- “Governments are instituted among Men, deriving their just powers from the consent of the governed” is the anti-authoritarian impulse
- “whenever any Form of Government becomes destructive of these ends, it is the Right of the People to alter or to abolish it, and to institute new Government” is also the anti-authoritarian impulse
You will find similar influences in pretty much every major American political document or speech. The three impulses pervade everything; they are so commonplace we pretty much take them for granted at this point. An interesting question would be if they are more prominent in the US than they are elsewhere. My personal belief is that the Anti-Authoritarian and Freedom impulses are more pronounced in the US, whereas in the rest of the West the Egalitarian impulse is dominant. That is not to say that the US lacks the Egalitarian impulse, it clearly doesn’t. But it isn’t as strong, and takes a somewhat different form than it does in, say, Europe.
The reason for this is that liberalism has had several different variants over the years. The US has long been a haven for what political philosophers call “classical liberalism”, which is the form of liberalism that developed during the Enlightenment. It is marked by a strong resistance to authority, a preference for Equality of Opportunity over Equality of Outcome, and a strong believe in “individual rights, i.e., “freedom.” Europe, on the other hand, has been influenced far more by “socialist liberalism”, which is a post-Enlightenment variant of liberalism which was a product of the Romantic era. It is marked by a strong preference for Equality of Outcome, which drowns out to some degree the other impulses. However, despite the different flavors they represent, both expressions of liberalism lead to the same place, as the next section will explain.
This leads me back to the original point of this post- how the rise of “feminism” in the West was inevitable. Liberalism, as the dominant ideology in the West, made sure that all three impulses exerted a great deal of influence on Western culture and thought. They are everywhere. Their influence and effect is inescapable. And each was capable by itself of encouraging female rebellion. How did they do it? Let us examine each in turn.
The Anti-Authoritarian impulse
This is easy enough to understand. This impulse has, over time, encouraged all segments of society to rebel against any form of authority, and it has weakened the authority that can be exercised. Male authority over women is treated like any other kind of authority- it is opposed on principle and tolerated only when those over whom it is exercised consent (stated another way, consent must be had for authority to be exercised). Naturally enough, most women don’t consent to men exercising authority over them. And why shouldn’t they? Individually they often benefit from rebelling, even though society as a whole will suffer.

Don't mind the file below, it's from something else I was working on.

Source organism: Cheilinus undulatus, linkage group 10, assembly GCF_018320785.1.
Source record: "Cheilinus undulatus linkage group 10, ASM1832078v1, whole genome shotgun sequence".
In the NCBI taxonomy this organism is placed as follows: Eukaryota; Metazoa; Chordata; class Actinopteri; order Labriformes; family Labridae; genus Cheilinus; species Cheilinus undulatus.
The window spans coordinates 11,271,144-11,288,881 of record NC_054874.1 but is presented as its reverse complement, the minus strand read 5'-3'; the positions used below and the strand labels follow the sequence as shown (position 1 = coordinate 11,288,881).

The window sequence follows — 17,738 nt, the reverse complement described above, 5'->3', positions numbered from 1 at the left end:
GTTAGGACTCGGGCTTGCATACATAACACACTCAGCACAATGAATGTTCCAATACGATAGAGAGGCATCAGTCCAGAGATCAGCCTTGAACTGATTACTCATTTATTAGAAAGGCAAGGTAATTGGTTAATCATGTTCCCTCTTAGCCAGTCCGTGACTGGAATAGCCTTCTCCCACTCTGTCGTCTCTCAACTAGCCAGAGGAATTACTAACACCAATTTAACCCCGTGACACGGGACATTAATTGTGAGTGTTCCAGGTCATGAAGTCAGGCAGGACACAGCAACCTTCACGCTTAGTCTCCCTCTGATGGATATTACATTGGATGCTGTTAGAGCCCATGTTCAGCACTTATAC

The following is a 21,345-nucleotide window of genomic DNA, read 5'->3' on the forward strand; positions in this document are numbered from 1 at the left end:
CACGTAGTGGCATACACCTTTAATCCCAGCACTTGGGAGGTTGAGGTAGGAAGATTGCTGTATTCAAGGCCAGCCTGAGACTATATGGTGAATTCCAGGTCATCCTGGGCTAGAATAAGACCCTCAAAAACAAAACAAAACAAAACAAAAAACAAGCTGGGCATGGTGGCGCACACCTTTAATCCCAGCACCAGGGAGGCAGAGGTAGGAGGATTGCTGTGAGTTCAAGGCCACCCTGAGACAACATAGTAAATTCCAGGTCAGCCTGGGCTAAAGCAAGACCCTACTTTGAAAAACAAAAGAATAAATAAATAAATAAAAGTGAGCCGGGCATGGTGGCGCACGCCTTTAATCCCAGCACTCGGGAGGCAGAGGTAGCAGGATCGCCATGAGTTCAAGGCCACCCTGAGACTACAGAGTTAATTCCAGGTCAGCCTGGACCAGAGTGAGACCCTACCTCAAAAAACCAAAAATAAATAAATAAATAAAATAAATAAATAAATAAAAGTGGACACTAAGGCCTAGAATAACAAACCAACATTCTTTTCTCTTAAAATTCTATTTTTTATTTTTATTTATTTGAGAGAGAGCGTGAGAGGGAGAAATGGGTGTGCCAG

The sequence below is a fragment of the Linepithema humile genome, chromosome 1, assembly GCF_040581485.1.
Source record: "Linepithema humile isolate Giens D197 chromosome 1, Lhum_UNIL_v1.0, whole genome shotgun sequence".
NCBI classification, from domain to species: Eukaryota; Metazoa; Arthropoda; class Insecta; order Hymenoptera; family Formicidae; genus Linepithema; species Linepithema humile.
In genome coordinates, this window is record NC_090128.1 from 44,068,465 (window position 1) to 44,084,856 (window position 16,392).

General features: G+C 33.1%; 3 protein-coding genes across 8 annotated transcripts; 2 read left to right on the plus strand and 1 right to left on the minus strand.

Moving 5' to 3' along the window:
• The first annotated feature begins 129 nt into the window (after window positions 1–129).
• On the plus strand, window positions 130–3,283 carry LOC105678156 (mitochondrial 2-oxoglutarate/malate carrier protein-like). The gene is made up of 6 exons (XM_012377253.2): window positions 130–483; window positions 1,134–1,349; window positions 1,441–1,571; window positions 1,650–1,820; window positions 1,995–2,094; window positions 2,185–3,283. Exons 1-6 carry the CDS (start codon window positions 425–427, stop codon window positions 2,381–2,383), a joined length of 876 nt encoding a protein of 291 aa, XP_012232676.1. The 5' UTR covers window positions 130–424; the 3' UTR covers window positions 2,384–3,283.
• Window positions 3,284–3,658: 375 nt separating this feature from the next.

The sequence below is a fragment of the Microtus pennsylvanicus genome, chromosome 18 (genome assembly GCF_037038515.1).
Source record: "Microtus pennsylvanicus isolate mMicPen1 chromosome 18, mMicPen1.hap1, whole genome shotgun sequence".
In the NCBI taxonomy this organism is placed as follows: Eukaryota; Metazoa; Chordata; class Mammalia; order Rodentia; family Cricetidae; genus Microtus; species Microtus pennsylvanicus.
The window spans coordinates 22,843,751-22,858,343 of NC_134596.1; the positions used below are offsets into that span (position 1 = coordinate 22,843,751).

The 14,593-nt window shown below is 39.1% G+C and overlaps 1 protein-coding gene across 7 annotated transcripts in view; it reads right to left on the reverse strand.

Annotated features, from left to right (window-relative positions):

Left unchecked, this impulse will expand its scope and reach. And there is no checking it, as it is a core belief of the ideology of liberalism. To check the anti-authoritarian impulse would be to renounce a part of liberalism itself, which it would not, could not do. No form of authority can escape its grasp accordingly.
The authority that a husband can exercise over his wife in marriage would be one such authority. It was always scheduled to be on the chopping block, no matter what. After all, if the authority of the state and the church has been rejected, why not the authority of the husband over his wife? Compared to the first two, the authority of the last is trivial. Christianity, as we have learned, does not provide an immunity to this. The same thought processes which affect secular thinking affect religious thinking. An example- “so what if the Bible says that wives are to submit to their husbands… there is no reason you have to follow it anyways.”
What has happened in the West over the last many centuries is that the authority of the state and the church has been reduced and limited to an incredible degree (although it should be noted that the rise of socialist type policies and practices runs counter to this- the subject of the impulses competing with one another is a matter for another post, however). The authority of the husband over his wife, and of men over women, would always be targeted because any authority would eventually find itself a target. And no defense could be raised against it, because those elements of society which could mount it had already been neutered.
The Egalitarian Impulse
Again, this has two components, one that stresses that everyone is equal, and a second which emphasizes that everyone should be treated equally. Both work together towards the same end.
If women are equal to men, then it follows that men cannot exercise authority over them. After all, authority is exercised by a superior over an inferior, not by one equal over an another. Also, if women are equal to men, than they should be treated the same. It isn’t logical or consistent to treat those who are the same any differently, hence women and men must be treated the same. And if women and men are to be treated the same, then there is no room for male authority over women.